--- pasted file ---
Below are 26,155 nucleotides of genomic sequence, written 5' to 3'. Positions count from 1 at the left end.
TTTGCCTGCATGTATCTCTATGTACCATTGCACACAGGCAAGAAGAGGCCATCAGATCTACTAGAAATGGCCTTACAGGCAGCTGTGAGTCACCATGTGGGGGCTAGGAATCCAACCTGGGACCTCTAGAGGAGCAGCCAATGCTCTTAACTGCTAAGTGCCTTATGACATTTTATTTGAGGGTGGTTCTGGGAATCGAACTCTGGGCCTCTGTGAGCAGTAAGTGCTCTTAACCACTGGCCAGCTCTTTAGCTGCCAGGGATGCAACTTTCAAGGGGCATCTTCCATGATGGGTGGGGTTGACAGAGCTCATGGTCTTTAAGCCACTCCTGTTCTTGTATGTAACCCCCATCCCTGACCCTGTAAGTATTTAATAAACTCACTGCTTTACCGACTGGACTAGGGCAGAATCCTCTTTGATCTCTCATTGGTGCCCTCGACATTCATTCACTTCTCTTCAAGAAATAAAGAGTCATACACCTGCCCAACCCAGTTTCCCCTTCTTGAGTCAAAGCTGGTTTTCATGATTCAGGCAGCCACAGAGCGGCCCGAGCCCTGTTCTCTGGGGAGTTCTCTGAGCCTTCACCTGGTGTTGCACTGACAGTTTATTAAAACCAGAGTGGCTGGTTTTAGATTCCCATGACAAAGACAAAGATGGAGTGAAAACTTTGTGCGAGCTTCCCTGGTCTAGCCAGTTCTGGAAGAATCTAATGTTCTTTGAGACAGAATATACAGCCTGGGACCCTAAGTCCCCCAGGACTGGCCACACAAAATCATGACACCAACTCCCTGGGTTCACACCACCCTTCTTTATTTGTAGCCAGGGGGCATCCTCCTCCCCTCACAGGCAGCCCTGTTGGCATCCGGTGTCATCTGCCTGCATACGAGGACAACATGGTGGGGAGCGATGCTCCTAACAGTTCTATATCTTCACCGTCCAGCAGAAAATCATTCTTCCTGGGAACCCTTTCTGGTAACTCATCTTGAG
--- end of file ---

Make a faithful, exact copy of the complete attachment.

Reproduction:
Below are 26,155 nucleotides of genomic sequence, written 5' to 3'. Positions count from 1 at the left end.
TTTGCCTGCATGTATCTCTATGTACCATTGCACACAGGCAAGAAGAGGCCATCAGATCTACTAGAAATGGCCTTACAGGCAGCTGTGAGTCACCATGTGGGGGCTAGGAATCCAACCTGGGACCTCTAGAGGAGCAGCCAATGCTCTTAACTGCTAAGTGCCTTATGACATTTTATTTGAGGGTGGTTCTGGGAATCGAACTCTGGGCCTCTGTGAGCAGTAAGTGCTCTTAACCACTGGCCAGCTCTTTAGCTGCCAGGGATGCAACTTTCAAGGGGCATCTTCCATGATGGGTGGGGTTGACAGAGCTCATGGTCTTTAAGCCACTCCTGTTCTTGTATGTAACCCCCATCCCTGACCCTGTAAGTATTTAATAAACTCACTGCTTTACCGACTGGACTAGGGCAGAATCCTCTTTGATCTCTCATTGGTGCCCTCGACATTCATTCACTTCTCTTCAAGAAATAAAGAGTCATACACCTGCCCAACCCAGTTTCCCCTTCTTGAGTCAAAGCTGGTTTTCATGATTCAGGCAGCCACAGAGCGGCCCGAGCCCTGTTCTCTGGGGAGTTCTCTGAGCCTTCACCTGGTGTTGCACTGACAGTTTATTAAAACCAGAGTGGCTGGTTTTAGATTCCCATGACAAAGACAAAGATGGAGTGAAAACTTTGTGCGAGCTTCCCTGGTCTAGCCAGTTCTGGAAGAATCTAATGTTCTTTGAGACAGAATATACAGCCTGGGACCCTAAGTCCCCCAGGACTGGCCACACAAAATCATGACACCAACTCCCTGGGTTCACACCACCCTTCTTTATTTGTAGCCAGGGGGCATCCTCCTCCCCTCACAGGCAGCCCTGTTGGCATCCGGTGTCATCTGCCTGCATACGAGGACAACATGGTGGGGAGCGATGCTCCTAACAGTTCTATATCTTCACCGTCCAGCAGAAAATCATTCTTCCTGGGAACCCTTTCTGGTAACTCATCTTGAG